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A brown Estonian Native horse being held by the reins on a dirt road.Also Known by: Mestnaya estonskaya, Estonskaya loshad, Estonian Klepper, Estonian Pony


The Estonian Native is one of the few breeds which has retained the characteristic features of the native northern horse and were not significantly influenced by crossing with other breeds. It played an important role in the formation of the Obva (now extinct) and Vyatka breeds. The breed has also been used with the Hackney in the formation of the Tori breed and with Ardennes in forming the Estonian Draft.


The Estonian first penetrated Russia via Novgorod as early as the 14th and 15th centuries due to its good working qualities and high adaptability. As agriculture developed and demand for working horses grew, simultaneously with pure breeding the native horses were crossed with larger breeds. Reliable information on the improvement stages of the Estonian dates back to the origins of the Tori stud in 1856. The stud was engaged in pure breeding of native horses and crossing them with light harness and saddle breeds. The best crossbred mares were subsequently used to develop the Tori. The first pure breeding stage yielded good results; the purebred stallion Vansikasa, distinguished by extraordinary strength and pulling endurance, was produced. He won many prizes in tests at Paris, Riga and Moscow exhibitions in the native horses group. His daughters were foundation mares of the Tori.


Nonetheless, as agriculture became more intensive and the road network and transportation needs developed, the Estonian Native lost the competition to the new breed and is no longer used in mainland Estonia, surviving only on the islands of Saaremaa, Hiiumaa and Muhu. The total herd number is 1,000 head.


An Estonian Native horse and foal walking on the grass provided by Ingrid Roht.The modern Estonian is not large in size; the head is well proportioned, has a wide forehead and is sometimes somewhat coarse; the neck is on the short side or medium in length and fleshy; the withers are low and wide; the loin is well muscled; the croup is average in length and has a normal slope. The chest is very wide and deep; the legs are short, properly set and distinguished by firmness and cleanness. The hoofs are extremely solid. The animal is undemanding; it has extraordinary endurance and quite good action. The fodder utilization is good. It has a willing disposition.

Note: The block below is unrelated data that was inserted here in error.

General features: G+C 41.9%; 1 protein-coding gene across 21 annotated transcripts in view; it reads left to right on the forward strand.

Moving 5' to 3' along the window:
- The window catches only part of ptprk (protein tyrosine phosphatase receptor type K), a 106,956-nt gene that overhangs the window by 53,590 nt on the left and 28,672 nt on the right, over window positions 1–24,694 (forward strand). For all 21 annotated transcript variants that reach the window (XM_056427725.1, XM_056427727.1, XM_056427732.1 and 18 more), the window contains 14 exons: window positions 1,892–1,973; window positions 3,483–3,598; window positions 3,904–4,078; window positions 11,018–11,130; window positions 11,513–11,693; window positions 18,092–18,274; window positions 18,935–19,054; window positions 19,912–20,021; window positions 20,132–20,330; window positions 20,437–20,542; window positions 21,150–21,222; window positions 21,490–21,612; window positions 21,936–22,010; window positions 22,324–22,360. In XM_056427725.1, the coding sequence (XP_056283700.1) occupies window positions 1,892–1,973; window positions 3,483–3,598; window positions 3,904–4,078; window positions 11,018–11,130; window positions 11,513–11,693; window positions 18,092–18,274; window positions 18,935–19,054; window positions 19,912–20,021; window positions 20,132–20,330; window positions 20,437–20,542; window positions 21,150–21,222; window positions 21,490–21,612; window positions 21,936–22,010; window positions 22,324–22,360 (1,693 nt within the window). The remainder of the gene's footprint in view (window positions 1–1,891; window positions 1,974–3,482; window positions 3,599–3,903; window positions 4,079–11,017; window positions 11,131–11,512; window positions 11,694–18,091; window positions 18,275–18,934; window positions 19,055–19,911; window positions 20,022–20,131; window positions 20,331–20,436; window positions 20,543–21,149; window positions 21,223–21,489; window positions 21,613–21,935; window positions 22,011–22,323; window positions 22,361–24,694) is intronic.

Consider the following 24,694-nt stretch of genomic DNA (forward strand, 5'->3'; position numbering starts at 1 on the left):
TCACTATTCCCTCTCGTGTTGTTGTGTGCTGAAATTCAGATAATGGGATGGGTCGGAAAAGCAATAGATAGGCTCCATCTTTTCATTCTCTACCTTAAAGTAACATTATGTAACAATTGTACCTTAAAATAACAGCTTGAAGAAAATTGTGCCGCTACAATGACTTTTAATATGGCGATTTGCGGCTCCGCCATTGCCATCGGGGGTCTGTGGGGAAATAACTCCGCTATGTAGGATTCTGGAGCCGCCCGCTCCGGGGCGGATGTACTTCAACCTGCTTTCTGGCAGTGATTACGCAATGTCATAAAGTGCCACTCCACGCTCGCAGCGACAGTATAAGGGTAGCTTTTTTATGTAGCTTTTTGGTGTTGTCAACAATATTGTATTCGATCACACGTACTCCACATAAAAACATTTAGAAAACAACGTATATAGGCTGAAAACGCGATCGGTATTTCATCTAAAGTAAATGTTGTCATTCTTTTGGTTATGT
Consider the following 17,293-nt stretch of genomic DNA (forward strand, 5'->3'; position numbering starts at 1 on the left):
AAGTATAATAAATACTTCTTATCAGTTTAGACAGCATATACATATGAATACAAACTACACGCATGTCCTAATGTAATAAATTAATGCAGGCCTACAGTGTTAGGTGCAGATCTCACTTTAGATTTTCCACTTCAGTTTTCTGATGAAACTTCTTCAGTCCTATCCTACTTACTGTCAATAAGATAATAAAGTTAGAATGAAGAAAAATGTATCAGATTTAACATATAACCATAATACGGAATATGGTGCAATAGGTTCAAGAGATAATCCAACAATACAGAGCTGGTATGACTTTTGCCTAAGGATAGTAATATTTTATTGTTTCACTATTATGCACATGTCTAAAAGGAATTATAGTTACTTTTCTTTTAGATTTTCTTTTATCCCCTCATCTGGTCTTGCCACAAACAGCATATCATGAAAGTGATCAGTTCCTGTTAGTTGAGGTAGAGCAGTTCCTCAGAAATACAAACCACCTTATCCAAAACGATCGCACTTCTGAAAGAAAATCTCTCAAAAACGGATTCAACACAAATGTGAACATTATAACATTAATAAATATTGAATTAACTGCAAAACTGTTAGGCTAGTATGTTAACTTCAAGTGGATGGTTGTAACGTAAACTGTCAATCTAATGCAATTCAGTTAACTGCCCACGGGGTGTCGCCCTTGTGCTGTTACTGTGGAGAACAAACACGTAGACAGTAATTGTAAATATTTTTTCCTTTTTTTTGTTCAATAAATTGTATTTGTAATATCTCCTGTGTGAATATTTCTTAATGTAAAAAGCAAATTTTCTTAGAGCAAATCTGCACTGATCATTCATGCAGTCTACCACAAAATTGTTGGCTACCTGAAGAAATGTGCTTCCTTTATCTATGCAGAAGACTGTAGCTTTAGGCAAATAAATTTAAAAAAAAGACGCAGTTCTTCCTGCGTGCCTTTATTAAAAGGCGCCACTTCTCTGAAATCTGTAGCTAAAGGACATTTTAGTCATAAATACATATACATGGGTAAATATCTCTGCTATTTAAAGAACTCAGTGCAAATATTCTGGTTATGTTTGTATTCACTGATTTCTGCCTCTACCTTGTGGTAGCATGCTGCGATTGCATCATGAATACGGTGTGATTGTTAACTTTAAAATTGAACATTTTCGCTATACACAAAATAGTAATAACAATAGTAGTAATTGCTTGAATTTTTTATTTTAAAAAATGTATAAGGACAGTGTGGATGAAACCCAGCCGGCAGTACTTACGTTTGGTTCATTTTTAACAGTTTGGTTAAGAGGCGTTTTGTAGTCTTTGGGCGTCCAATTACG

The average measurement (in cm) are: stallions - height at withers 142, oblique body length 147, chest girth 178, cannon bone girth 19.5; mares: 141, 149, 182 and 19 respectively. The predominant colors are chestnut, bay, light bay, dun and gray.


Inbreeding has become widespread due to the limited size of the breeding stock. The average inbreeding coefficient is 3.12%. Practically no inbreeding depression as regards work performance, measurements or conformation has been found, but closely inbred individuals take more time to mature. The breed's champion stallion at the USSR Exhibition of Economic Achievements in 1984, Askar, had an inbreeding coefficient of 18%.


The Estonian is long lived; the mare Tenki, born in 1946, was still alive in 1983 at Sõrve state farm in Kingisepp region.


Work performance records of the Native Estonian are quite high. The 2000 m walking draught record with a pull of 150 kg is 17 min 26 sec; the 2000 m trotting draught record with a pull of 50 kg is 6 min 25 sec; draught endurance with a load of 9 tons was 208 m.


At present, the local Estonian is used for light agricultural work, as a saddle horse for children and in tourism. It represents good breeding material for the production of ponies in various crosses. It is also being used to cross with the disappearing Ob (Priobskaya) breed.



Dmitriez, N.G. and Ernst, L.K. (1989) Animal Genetic Resources of the USSR. Animal Production and Health Paper Publ. by FAO, Rome, 517 pp.


Mason, I.L. World Dictionary of Livestock Breeds. Third Edition. C.A.B International. 1988

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